Dr. Omar Atiq had served his community as founder and head of the Arkansas Cancer Clinic since 1991.
For the holidays, he served a little more – forgiving a total of $650,000 in medical debt relief for 200 patients – as he closed down his practice after nearly 30 years.
“I hope this note finds you well,” the clinic wrote in a holiday card informing patients of the parting gift.
“The Arkansas Cancer Clinic was proud to have you as a patient. Although various health insurances pay most of the bills for majority of patients, even the deductibles and co-pays can be burdensome.
Unfortunately, that is the way our health care system currently works.
Arkansas Cancer Clinic is closing its practice after over 29 years of dedicated service to the community.
The clinic has decided to forego all balances owed to the clinic by its patients. Happy Holidays.”
Working on a sweet story tonight.
Around 200 cancer patients in Pine Bluff got this holiday card a few days ago— Dr. Omar Atiq who founded the Arkansas Cancer Clinic is forgiving all outstanding debts owed by patients.
He says they wiped away bills totaling around $650,000. pic.twitter.com/IHnQ3IAv15
— Hunter Hoagland (@HunterHoagland) December 30, 2020
Such an act is not surprisingly encouraged in Islam, as Prophet Muhammad (peace be upon him) said:
“A man would give loans to the people and he would say to his servant: If the debtor is in hardship you should forgive the debt that perhaps Allah will relieve us. So when he met Allah, then Allah relieved him.” (Sahih Bukhari 3293, Sahih Muslim 1562)
The clinic closed in late February due to staffing shortages, the Arkansas Democrat Gazette reported. It had provided chemotherapy, radiation, diagnostics such as CAT scans, and other cancer treatments to thousands of patients over the decades, the Democrat Gazette said.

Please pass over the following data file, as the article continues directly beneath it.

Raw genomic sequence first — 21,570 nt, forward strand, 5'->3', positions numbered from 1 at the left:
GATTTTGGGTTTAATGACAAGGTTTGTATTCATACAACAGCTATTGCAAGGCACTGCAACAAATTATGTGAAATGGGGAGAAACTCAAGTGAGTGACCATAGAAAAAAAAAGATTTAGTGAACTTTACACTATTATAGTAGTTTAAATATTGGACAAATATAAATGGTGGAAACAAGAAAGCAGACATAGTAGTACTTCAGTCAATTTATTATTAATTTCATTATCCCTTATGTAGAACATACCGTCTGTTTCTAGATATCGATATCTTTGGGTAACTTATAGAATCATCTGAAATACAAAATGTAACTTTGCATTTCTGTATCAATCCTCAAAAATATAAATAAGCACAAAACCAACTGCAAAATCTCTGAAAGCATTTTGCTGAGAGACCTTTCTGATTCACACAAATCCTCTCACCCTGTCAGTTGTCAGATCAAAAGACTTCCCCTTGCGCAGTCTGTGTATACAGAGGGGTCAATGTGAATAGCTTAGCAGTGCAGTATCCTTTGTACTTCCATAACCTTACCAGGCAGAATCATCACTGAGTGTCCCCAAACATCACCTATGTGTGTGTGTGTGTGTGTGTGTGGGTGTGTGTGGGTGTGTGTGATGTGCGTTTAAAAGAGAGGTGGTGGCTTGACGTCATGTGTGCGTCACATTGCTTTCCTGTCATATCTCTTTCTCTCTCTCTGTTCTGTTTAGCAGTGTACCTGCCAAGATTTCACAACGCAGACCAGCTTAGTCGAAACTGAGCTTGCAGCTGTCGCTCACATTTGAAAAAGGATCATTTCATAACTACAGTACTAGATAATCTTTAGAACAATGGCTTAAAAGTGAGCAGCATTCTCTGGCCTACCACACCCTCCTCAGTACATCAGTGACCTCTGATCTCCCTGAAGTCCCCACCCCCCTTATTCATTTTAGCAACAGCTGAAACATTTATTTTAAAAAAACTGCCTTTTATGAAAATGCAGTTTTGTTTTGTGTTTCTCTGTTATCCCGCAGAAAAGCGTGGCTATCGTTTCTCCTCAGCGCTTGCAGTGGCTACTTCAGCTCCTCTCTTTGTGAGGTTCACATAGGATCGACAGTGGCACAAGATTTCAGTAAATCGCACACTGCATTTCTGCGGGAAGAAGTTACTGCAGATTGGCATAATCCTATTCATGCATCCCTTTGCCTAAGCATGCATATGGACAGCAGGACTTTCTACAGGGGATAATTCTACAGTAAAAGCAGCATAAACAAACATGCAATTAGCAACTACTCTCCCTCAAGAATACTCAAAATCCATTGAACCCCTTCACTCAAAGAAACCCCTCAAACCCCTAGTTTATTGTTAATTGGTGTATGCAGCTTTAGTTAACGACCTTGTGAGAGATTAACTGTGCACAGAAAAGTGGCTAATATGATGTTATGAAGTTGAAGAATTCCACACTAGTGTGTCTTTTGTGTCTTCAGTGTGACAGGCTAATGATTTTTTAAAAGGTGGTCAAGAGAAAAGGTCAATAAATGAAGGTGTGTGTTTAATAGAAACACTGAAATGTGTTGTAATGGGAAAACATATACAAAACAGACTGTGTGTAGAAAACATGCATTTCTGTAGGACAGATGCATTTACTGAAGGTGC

Atiq, originally from Pakistan, had moved to Arkansas after finishing a fellowship at Memorial Sloan Kettering Cancer Center in New York City, and founded the Arkansas Cancer Clinic in 1991, ABC News said.
“They’re like our extended families – there’s no higher honor than to serve as a physician,” Atiq told ABC News.
“If I have been blessed to be able to help a little, then I am glad for it.”
He not only forgave the debt but also made sure that none of the patients with outstanding balances would run into financial repercussions later, such as when trying to obtain credit, Atiq told the newspaper.
“Being sick is hard, having cancer is harder, and having cancer in this pandemic is devastating,” Atiq told KLRT-TV.
”I am just a regular physician – a regular person that they have in the neighborhood – just so happens to be me standing here. The ones struggling couldn’t pay, so we thought we could just write off the debt.”